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Economic Woes Hit Disney in the Happy Place

Disney profits drop 46%; ABC, ESPN were the relative bright spots.

It was hardly the happiest place on earth last quarter as profits sank at Disney, falling 46 percent to $613 million.


The news still beat Wall St. expectations, and Disney shares actually jumped more than 4 percent in after-hours trading late Tuesday.


In announcing the conglomerate's quarterly earnings, Disney CEO Bob Iger admitted that had a "difficult quarter," but maintained his optimism. "We remain focused on our core business strategy and believe our creativity, brands and businesses will serve us well as the economy recovers," he said.


Movies were hit hard, as studio entertainment revenues fell 21 percent to $1.4 billion and operating income decreased 97% to $13 million.


Iger said the studio-side drop was due mainly to a soft home video market and worldwide theatrical figures. The company's big homevideo title during the quarter was "Beverly Hills Chihuahua."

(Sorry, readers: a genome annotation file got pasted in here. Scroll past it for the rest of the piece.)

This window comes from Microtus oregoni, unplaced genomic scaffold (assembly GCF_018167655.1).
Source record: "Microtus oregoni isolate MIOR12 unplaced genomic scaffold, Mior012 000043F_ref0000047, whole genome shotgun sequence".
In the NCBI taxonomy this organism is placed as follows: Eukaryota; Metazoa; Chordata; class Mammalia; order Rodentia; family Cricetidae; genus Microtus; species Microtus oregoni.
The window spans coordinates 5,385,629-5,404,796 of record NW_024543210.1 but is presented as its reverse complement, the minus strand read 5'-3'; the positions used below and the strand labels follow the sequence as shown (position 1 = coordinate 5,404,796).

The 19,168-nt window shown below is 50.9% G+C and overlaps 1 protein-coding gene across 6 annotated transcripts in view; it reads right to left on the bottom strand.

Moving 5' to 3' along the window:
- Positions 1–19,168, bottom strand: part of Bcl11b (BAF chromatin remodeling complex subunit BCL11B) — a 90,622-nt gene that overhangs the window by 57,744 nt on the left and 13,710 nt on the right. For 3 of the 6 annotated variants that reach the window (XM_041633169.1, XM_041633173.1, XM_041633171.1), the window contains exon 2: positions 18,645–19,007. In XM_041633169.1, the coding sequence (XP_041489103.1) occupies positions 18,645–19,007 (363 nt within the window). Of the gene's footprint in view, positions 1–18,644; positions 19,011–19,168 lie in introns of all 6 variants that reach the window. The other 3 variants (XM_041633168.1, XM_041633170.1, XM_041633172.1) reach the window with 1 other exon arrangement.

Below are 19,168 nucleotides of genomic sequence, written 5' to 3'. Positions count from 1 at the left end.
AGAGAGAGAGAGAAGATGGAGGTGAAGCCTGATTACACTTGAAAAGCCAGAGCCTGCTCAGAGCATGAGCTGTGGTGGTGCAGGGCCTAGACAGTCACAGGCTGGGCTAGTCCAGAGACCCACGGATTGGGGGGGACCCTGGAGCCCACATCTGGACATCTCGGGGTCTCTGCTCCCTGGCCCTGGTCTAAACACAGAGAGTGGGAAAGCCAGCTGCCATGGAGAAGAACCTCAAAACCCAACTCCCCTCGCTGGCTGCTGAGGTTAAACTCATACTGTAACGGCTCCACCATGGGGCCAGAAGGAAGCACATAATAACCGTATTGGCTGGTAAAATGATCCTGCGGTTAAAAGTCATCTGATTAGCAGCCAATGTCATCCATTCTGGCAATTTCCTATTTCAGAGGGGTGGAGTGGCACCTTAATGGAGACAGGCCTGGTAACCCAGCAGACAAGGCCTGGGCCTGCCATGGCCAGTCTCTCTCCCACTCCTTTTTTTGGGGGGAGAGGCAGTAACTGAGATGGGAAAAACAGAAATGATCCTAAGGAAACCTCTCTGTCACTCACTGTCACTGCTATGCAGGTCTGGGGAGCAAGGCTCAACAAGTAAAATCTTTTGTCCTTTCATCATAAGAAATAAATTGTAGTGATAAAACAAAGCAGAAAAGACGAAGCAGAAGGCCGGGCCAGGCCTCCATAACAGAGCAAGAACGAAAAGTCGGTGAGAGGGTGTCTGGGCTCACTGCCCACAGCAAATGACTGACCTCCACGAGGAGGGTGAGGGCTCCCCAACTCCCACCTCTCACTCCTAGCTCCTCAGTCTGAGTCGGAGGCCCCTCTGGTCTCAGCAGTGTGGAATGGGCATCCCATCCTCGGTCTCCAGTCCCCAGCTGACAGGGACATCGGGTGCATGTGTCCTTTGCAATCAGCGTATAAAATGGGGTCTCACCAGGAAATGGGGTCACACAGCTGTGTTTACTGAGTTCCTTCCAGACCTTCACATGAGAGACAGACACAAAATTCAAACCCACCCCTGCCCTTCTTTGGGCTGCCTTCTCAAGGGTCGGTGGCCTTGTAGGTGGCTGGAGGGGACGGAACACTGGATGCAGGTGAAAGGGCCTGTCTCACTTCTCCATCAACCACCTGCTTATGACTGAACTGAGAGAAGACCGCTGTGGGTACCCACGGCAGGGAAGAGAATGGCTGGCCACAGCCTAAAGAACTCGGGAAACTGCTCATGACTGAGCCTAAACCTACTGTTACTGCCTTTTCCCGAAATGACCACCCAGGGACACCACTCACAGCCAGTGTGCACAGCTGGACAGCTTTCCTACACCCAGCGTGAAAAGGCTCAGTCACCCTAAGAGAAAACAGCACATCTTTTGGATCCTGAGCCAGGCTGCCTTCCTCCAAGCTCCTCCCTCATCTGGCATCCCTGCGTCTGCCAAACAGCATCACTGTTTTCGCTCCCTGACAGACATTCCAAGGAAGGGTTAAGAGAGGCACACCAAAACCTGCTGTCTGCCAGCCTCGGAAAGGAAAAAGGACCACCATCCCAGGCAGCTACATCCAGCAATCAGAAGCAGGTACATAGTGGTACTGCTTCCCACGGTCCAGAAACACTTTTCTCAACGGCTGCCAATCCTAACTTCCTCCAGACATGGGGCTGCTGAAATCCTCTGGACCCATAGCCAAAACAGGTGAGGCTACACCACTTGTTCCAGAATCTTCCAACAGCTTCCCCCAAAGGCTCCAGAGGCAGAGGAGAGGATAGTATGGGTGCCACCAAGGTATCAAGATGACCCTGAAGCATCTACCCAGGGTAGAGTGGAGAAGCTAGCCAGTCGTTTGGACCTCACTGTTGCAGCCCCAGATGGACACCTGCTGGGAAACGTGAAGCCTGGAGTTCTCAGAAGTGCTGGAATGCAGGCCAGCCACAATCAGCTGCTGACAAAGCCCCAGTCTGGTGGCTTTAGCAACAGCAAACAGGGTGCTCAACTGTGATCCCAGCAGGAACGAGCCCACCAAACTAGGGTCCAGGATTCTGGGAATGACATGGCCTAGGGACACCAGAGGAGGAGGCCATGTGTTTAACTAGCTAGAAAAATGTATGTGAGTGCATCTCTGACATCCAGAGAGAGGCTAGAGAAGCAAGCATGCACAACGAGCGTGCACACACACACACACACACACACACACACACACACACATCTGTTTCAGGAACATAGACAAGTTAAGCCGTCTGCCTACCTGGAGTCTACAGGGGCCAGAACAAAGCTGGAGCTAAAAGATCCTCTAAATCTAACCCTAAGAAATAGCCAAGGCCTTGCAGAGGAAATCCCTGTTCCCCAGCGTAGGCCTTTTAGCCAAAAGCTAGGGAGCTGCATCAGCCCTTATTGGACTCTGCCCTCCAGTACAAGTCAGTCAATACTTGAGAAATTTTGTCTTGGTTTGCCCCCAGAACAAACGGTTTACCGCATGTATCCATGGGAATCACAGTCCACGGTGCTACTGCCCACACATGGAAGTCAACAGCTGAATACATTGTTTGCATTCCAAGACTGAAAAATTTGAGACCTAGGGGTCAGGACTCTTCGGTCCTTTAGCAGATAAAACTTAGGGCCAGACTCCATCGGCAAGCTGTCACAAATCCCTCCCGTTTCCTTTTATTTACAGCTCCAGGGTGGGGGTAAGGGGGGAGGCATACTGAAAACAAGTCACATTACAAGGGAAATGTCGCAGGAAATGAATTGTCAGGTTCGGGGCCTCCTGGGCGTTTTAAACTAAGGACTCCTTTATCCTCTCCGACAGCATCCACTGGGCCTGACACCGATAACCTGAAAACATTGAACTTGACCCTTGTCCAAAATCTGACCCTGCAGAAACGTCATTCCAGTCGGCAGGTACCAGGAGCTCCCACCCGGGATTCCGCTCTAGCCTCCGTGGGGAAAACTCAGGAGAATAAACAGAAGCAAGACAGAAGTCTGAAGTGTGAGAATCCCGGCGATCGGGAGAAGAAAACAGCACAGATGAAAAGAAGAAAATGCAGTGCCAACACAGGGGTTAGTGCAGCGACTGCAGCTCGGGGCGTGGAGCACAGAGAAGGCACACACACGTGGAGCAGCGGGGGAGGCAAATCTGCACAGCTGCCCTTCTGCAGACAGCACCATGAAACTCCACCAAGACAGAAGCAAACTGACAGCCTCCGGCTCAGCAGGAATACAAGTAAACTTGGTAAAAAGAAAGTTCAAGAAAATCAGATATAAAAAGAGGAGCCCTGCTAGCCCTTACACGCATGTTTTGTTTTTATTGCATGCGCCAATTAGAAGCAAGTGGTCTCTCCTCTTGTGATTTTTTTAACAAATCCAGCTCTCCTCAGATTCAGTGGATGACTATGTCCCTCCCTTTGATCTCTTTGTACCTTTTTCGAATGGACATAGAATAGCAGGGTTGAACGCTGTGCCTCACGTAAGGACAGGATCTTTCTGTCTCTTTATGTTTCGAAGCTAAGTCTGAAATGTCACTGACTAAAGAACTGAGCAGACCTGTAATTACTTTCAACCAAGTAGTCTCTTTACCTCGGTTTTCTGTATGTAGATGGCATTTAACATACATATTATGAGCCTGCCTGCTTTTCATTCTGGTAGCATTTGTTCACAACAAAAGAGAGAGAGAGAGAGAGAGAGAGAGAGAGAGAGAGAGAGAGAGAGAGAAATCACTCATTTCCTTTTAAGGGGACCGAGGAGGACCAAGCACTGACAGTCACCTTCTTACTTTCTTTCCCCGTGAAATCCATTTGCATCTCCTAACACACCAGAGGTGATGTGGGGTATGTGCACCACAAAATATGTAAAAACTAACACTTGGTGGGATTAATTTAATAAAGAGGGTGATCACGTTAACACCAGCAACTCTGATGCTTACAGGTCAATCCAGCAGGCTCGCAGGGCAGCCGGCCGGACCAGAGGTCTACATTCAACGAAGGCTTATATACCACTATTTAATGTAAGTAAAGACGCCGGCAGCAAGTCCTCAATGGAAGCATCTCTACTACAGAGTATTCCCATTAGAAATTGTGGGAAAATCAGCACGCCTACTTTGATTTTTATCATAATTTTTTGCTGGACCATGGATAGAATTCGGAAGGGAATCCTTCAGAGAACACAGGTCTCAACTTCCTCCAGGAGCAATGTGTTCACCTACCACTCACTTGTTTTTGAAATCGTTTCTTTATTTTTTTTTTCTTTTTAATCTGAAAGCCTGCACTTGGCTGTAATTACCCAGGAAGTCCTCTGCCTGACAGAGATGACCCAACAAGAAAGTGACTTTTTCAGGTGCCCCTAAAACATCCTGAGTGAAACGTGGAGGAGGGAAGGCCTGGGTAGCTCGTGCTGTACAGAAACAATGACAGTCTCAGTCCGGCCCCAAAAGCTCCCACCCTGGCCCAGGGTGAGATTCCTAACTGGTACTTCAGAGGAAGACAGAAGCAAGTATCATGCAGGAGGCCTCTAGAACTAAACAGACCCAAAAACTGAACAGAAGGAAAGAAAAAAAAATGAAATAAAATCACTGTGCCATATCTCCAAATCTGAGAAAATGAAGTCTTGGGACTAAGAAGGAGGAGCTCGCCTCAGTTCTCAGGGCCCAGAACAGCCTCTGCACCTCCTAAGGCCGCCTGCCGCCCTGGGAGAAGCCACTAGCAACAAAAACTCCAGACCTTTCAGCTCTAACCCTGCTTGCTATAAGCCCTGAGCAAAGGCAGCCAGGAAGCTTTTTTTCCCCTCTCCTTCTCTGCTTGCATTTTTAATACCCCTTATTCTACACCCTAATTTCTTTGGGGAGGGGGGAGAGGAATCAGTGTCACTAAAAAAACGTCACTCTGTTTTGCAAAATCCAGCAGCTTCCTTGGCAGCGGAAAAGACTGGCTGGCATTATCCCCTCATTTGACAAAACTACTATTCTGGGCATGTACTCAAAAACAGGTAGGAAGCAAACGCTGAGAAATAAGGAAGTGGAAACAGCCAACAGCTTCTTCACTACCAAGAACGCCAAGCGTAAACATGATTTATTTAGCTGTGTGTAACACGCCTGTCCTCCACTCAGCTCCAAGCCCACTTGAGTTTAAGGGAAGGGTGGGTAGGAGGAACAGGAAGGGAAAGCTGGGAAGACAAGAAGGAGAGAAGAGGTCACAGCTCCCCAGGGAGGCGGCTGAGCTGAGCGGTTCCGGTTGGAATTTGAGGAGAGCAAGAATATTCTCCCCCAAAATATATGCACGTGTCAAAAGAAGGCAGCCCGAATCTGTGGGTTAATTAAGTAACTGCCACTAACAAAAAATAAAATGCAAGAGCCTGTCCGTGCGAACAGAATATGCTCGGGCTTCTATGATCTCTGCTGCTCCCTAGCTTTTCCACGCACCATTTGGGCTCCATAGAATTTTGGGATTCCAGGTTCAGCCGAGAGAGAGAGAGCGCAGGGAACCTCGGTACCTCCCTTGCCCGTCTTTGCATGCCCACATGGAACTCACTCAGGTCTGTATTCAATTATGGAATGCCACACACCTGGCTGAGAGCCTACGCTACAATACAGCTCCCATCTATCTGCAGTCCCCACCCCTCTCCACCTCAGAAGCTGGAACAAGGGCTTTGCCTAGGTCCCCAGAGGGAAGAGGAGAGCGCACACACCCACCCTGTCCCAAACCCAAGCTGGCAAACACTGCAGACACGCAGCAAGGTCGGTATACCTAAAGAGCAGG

But even on the theatrical side, "Bedtime Stories," "Race to Witch Mountain" and "Confessions of a Shopaholic" did not perform up to expectations. The studio has already said it's making fewer movies on the whole.


Around the corner is Pixar's 10th feature, "Up," which will open the Cannes Film Festival.


Also hard hit was the parks and resorts division, as income dropped 50 percent to $171 million. Interactive media revenues for the quarter fell 17 percent to $129 million.


Overall revenue at Disney dropped 7 percent to $8.1 billion.


Media networks were the relative bright spot for the company, mainly thanks to ABC and ESPN, as the unit's revenues increased 2 percent to $3.6 billion. Profit fell 4% to $1.3 billion. Disney Channel and ABC Family are also part of the unit.


And revenues at the consumer products division were up 9 percent after the company bought back the 220-store chain of Disney Stores from Children's Place Retail last year.